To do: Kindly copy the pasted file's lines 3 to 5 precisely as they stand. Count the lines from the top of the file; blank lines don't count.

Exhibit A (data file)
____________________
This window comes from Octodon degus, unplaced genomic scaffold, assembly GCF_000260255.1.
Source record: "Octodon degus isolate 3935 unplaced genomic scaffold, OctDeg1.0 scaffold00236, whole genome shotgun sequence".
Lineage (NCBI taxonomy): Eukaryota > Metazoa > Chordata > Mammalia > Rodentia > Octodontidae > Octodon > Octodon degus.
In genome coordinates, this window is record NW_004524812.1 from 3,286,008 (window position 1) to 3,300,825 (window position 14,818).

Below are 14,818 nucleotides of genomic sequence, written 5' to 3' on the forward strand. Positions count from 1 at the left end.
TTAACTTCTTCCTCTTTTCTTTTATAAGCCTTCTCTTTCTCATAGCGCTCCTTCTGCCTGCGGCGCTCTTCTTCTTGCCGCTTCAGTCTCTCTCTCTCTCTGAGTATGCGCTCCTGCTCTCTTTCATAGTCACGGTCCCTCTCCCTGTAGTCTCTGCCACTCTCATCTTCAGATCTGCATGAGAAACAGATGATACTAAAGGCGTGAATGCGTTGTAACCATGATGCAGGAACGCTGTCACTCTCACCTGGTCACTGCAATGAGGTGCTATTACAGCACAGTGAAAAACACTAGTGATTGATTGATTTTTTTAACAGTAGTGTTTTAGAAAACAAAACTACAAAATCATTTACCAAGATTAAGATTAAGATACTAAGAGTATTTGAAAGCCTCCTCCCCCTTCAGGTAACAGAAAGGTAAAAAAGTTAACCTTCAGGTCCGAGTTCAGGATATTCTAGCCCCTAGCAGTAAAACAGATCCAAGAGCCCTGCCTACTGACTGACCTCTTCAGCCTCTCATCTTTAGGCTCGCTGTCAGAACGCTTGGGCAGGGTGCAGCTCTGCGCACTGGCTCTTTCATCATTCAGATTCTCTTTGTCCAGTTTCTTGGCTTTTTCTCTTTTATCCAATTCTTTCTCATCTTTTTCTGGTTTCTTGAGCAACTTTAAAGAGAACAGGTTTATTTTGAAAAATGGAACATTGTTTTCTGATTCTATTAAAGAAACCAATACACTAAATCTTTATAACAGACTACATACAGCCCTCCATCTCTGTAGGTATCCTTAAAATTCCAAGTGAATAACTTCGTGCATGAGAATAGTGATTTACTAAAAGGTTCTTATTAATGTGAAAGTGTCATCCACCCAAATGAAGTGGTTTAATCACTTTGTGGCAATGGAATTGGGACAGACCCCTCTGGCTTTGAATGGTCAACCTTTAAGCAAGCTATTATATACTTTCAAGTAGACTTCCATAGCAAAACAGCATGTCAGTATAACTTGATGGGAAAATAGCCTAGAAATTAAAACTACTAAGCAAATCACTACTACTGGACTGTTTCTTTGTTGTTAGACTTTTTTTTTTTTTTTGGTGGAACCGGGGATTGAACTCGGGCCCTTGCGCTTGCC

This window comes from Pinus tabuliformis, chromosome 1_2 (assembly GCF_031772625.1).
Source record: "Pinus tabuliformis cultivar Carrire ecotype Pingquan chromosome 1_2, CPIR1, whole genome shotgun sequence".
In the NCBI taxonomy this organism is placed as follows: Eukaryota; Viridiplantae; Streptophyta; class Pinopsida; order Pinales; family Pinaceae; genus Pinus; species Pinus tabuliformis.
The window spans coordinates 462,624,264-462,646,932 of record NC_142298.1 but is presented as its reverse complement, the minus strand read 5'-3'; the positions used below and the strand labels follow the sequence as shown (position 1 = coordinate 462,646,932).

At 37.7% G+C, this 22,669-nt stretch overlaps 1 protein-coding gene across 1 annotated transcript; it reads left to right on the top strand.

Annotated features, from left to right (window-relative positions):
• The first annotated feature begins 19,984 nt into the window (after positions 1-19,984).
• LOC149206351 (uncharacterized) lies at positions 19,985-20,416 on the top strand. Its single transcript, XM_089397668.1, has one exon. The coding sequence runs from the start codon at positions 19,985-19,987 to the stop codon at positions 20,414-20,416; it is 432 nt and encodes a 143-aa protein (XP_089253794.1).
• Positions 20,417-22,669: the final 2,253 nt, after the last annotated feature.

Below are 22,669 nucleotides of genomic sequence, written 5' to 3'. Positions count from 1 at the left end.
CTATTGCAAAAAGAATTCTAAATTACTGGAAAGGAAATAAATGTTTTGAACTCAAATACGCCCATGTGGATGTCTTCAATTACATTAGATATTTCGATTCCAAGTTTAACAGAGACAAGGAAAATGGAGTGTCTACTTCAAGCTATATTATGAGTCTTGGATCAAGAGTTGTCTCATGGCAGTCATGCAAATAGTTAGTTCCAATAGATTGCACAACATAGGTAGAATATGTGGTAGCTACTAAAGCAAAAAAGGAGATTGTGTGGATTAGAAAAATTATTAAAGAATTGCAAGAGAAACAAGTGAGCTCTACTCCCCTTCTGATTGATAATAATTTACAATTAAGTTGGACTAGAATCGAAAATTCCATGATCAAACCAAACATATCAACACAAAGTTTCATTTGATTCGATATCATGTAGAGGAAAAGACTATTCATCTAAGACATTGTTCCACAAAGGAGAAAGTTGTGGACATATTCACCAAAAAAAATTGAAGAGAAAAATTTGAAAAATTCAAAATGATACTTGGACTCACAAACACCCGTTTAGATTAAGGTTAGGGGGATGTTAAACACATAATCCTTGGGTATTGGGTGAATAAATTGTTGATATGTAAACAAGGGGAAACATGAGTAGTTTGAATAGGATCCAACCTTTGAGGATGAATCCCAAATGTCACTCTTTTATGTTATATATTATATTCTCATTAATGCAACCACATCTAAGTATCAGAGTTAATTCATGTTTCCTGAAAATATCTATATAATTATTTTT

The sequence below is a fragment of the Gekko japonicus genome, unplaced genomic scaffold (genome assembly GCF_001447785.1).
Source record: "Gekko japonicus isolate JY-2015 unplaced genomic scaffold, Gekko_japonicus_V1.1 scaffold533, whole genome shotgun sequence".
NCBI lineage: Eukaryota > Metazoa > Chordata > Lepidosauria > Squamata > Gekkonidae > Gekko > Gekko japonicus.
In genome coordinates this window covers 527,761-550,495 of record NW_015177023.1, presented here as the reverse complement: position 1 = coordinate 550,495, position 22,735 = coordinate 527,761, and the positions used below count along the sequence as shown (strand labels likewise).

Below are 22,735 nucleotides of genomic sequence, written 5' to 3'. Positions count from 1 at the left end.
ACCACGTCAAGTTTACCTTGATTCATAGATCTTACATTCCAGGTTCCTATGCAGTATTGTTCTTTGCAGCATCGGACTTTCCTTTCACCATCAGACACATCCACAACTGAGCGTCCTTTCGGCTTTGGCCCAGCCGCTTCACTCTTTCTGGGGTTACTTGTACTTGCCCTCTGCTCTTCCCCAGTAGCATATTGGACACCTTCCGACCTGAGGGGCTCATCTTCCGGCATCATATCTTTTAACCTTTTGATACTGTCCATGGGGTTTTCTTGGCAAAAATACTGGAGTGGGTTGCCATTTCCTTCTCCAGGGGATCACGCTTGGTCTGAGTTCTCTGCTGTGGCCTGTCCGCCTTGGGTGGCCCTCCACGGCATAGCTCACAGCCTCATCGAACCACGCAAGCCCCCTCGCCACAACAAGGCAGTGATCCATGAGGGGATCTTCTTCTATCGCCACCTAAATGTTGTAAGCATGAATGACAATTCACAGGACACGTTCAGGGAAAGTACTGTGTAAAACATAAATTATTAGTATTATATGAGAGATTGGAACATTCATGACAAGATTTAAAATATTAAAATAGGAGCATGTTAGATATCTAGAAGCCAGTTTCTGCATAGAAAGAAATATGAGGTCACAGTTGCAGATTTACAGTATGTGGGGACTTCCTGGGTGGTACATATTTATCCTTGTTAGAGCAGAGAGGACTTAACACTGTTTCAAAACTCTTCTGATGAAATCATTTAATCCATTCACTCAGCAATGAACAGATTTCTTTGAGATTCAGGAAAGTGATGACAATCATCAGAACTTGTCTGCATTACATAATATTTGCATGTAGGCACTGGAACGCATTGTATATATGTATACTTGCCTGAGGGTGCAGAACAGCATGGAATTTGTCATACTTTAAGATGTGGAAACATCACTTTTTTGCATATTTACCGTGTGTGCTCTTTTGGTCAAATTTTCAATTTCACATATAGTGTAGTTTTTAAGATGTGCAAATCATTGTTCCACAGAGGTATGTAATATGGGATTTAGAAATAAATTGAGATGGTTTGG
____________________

Lineage (NCBI taxonomy): Eukaryota > Metazoa > Chordata > Mammalia > Rodentia > Octodontidae > Octodon > Octodon degus.
In genome coordinates, this window is record NW_004524812.1 from 3,286,008 (window position 1) to 3,300,825 (window position 14,818).

Below are 14,818 nucleotides of genomic sequence, written 5' to 3' on the forward strand. Positions count from 1 at the left end.